In Plutarch, the symposium conversation combines with the tradition of the Platonic dialogue, although it takes the form of a series of learned dissertations, putting together a dossier of sources and arguments on a given subject. The subjects treated in the Symposiacs include two large groups of questions: those that refer directly to the symposium, and others, of literary, historical, philosophical, medical or scientific nature, which reflect a curiosity with a wider scope. Here are examples of the second category of questions, which Plutarch defines as “symposium talk” (2.629C–E, preface: sumposiaka): “Why do old people read letters better from a distance?” (1.8); “Why are clothes washed better with fresh water than with sea water?” (1.9); “Who was born first, the egg or the hen?” (2.3); or, “Who is the god of the Jews?” (4.6). As for the first category, it has, according to Plutarch, a practical function: to formulate and to make explicit the rules of the symposium, the principles of making it run smoothly, its values. The conversation allows the guests to give new blood to the tradition, to reach a point of agreement on the progress of their meeting, to collectively define its rules, inscribing it, at the same time, in an archaeology of cultural and social practices that hinges, in particular, on the precedent constituted by literary and philosophical symposia. Examples among others of those “symposium questions” (2.629C–E; Preface, Sympotika) are: “What are, according to Xenophon, the questions and the jokes that are pleasing or displeasing during a symposium?” (–F); “On the art of asking questions” (–B); “whether flower crowns are necessary at the symposium” (3.1); “why does sweet wine not cause drunkenness” (3.7); “should one or should one not filter wine” (6.7). It is noteworthy that the discussion can also focus on the significance of ancient Roman usage (7.4: “why did the ancient Romans have the habit of not having empty tables or burnt out lanterns taken away”).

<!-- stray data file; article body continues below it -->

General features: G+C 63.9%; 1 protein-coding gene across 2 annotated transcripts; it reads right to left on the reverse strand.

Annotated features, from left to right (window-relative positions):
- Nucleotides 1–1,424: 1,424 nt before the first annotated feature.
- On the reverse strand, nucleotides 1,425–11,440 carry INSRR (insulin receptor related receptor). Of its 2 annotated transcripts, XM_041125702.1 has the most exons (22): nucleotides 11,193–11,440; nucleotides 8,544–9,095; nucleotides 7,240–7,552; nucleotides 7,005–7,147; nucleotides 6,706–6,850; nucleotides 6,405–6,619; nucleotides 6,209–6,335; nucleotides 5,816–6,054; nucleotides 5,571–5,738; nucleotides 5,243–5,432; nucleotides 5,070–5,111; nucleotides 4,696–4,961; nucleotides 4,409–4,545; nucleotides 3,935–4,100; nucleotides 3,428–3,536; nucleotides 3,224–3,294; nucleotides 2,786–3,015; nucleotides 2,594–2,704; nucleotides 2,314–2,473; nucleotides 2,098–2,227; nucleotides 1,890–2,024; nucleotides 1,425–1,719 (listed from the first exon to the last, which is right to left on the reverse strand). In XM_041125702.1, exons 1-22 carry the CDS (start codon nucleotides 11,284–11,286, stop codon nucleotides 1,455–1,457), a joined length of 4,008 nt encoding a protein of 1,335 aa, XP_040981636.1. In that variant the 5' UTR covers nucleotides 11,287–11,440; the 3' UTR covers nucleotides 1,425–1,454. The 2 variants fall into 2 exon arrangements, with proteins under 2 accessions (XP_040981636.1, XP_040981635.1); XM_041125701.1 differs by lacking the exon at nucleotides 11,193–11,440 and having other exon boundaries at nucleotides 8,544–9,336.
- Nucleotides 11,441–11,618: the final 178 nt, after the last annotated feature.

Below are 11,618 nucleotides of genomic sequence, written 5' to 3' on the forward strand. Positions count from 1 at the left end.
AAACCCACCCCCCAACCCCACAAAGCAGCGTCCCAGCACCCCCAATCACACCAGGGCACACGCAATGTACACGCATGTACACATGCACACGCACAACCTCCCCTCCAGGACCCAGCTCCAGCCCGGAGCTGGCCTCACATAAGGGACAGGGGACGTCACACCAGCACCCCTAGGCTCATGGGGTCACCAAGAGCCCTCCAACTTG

The deipnosophists participate in the same reflection project: it is a question of integrating the gestures, the objects, the codes, and the distractions of the symposium within a network of quotations, words, anecdotes, authorities, and explanations; of placing drinking and drunkenness under the control of the social ritual of conversation, of making them subject to discourse and to memory. To the calm and well composed talks of Plutarch’s friends, however, Athenaeus substitutes a continuous and dazzling flux of exchanges, words, and quotations, of erudite disquisitions and of anecdotes, which spread through each of the fifteen books. The very structure of the dialogue at times drowns in an impressive logorrhea (or, as Cynulcus put it, “logodiarrhea”: 4.159e), with the consequence that the reader is led to suspect that the text is structured according to different principles.


[ back ] 1. Anderson 2000:320, where the reader is directed to 10.431f, 2.48a, and 4.138a.

[ back ] 2. See Trapp 2000.

[ back ] 3. From that point of view, the prologue of the Deipnosophists presents more similarities with that of the Phaedo (57a). One can compare this with the beginning of Plutarch’s Banquet of the Seven Sages (146B), which presents another variation on the Platonic model.

[ back ] 4. See Romeri 2000:263ff.